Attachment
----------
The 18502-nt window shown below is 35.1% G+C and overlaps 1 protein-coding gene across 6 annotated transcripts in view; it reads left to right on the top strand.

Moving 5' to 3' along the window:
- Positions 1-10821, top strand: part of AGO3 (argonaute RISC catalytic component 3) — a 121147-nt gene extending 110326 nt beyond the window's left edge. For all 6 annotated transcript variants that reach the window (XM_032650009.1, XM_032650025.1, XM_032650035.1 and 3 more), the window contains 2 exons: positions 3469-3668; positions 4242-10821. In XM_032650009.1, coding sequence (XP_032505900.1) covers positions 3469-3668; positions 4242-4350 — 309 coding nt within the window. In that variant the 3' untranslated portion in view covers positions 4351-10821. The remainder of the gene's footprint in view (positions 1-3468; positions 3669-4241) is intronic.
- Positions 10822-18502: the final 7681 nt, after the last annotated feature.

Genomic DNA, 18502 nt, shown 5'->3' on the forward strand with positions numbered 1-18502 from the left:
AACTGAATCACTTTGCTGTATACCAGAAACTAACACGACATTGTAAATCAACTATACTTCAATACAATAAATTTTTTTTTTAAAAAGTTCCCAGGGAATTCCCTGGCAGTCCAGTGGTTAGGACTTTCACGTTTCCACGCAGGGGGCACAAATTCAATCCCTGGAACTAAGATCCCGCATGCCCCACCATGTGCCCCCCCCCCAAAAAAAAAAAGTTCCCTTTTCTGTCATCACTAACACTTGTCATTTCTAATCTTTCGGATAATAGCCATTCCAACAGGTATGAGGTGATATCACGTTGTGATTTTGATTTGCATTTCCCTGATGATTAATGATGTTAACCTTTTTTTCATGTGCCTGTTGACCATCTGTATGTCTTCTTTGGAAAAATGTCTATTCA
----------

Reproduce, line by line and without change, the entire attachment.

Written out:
The 18502-nt window shown below is 35.1% G+C and overlaps 1 protein-coding gene across 6 annotated transcripts in view; it reads left to right on the top strand.

Moving 5' to 3' along the window:
- Positions 1-10821, top strand: part of AGO3 (argonaute RISC catalytic component 3) — a 121147-nt gene extending 110326 nt beyond the window's left edge. For all 6 annotated transcript variants that reach the window (XM_032650009.1, XM_032650025.1, XM_032650035.1 and 3 more), the window contains 2 exons: positions 3469-3668; positions 4242-10821. In XM_032650009.1, coding sequence (XP_032505900.1) covers positions 3469-3668; positions 4242-4350 — 309 coding nt within the window. In that variant the 3' untranslated portion in view covers positions 4351-10821. The remainder of the gene's footprint in view (positions 1-3468; positions 3669-4241) is intronic.
- Positions 10822-18502: the final 7681 nt, after the last annotated feature.

Genomic DNA, 18502 nt, shown 5'->3' on the forward strand with positions numbered 1-18502 from the left:
AACTGAATCACTTTGCTGTATACCAGAAACTAACACGACATTGTAAATCAACTATACTTCAATACAATAAATTTTTTTTTTAAAAAGTTCCCAGGGAATTCCCTGGCAGTCCAGTGGTTAGGACTTTCACGTTTCCACGCAGGGGGCACAAATTCAATCCCTGGAACTAAGATCCCGCATGCCCCACCATGTGCCCCCCCCCCAAAAAAAAAAAGTTCCCTTTTCTGTCATCACTAACACTTGTCATTTCTAATCTTTCGGATAATAGCCATTCCAACAGGTATGAGGTGATATCACGTTGTGATTTTGATTTGCATTTCCCTGATGATTAATGATGTTAACCTTTTTTTCATGTGCCTGTTGACCATCTGTATGTCTTCTTTGGAAAAATGTCTATTCA